I don’t know very much but I recognize a Ponzi scheme when I see one.
How in the world did they get away with it for this long??

    I think our government does one thing better than anyone else. They
play “don’t look over there, look over here”. Every time something happens
that they don’t want to explain they use all their powers to get us looking
in a different direction. They are blaming this on sub prime loans but it
looks like we were headed like lemmings to a cliff even if the loans had
been good.

    In the 1980’s Ronald Reagan sent the Marines to Lebanon and many of
them were killed in a bombing. I remember a politician talking about the
Marines going before the bombing. He said “if they are sending them to fight
they are not sending enough, if they are sending them to die, they are
sending too many”. That always stuck with me. I seems to me that if they are
spending 700 billion to pay off bad loans they are spending to much, if
they are trying to cover the hedge funds and derivatives they are not
spending near enough. Is there enough?????? 


Bill asks a good question. Is there enough money to pay for the bailout. As with all things in our modern economy, questions involving money can be a bit confusing. The simple answer is “Yes there is enough money for the bailout” because, as Ben Bernanke has so astutely observed, “the U.S. government has a technology, called a printing press (or, today, its electronic equivalent), that allows it to produce as many U.S. dollars as it wishes at essentially no cost.” So, as our illustrious central banker has pointed out, the government can simply run the printing press to generate the needed cash to pay for the bailout. Problem solved. 

Or maybe not. For one thing, $700 billion is a lot of money to pull from thin air. And since it’s a purchase from banks, it would show up to the banks as “high powered money” or money that they could then loan against. In a fractional reserve banking system, $700 billion in high powered money could be loaned out to borrowers who then deposit it back into the banking system in the form of checkbook money which can then be loaned out again. In this way, the money can be pyramided many times over. Using the reserve requirement of 10% as a guide (which I believe is the correct figure for the United States) an injection of $700 billion in high powered money would result in $7 trillion dollars of new money injected into the economy by the time all that lending was done.  As you can figure, $7 trillion is a huge wall of money to hit the economy, and it doesn’t take a genius to see that we would see runaway inflation.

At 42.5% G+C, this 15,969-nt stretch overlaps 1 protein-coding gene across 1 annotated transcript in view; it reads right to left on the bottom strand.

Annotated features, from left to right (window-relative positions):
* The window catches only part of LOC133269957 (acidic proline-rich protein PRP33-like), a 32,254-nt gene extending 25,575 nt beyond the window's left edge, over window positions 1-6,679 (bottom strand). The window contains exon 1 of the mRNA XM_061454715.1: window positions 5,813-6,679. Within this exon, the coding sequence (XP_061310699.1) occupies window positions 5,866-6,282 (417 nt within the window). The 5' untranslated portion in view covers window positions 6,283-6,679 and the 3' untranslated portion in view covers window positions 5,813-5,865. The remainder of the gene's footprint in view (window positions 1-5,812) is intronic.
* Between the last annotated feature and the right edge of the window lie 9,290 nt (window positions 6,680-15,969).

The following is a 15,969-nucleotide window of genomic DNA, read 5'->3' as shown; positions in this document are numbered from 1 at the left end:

Now, were the US government to borrow the needed $700 billion, then it wouldn’t show up as high powered money so the immediate impact wouldn’t be quite so inflationary. The question is, of course, who exactly is going to loan us this money, and that’s the question few people seem to be asking. Currently the other nations of the world seem to be fighting their own problems in this economic downturn, and I’m not sure how readily they are going to want to part with $700 billion dollars of new US Government bond issues. I’m predicting that the interest rates needed to attract this kind of cash are going to be higher than the government would like.  Higher interest rates will show up in higher mortgage rates, which will further exacerbate the housing downturn. 

All of this ignores your other question as to whether the $700 billion price tag is realistic. The true answer to that is, as you already suspect, unknowable. As we say with Japan, bailing out banks that have lots of bad debts on their balance sheets tends to transform an painful collapse into a long slow death. I sincerely doubt that the $700 billion dollar price tag will be the last we see of this, but that’s assuming that we ever get that far. Raising this these funds is going to be the real test of whether our economy is allowed to suffer on a bit longer or whether we start to see an implosion of value as the dollar loses values and interest rates escalate. 

Should be interesting. I’d say that the next few months will provide you with all the education in economics that you’re going to need.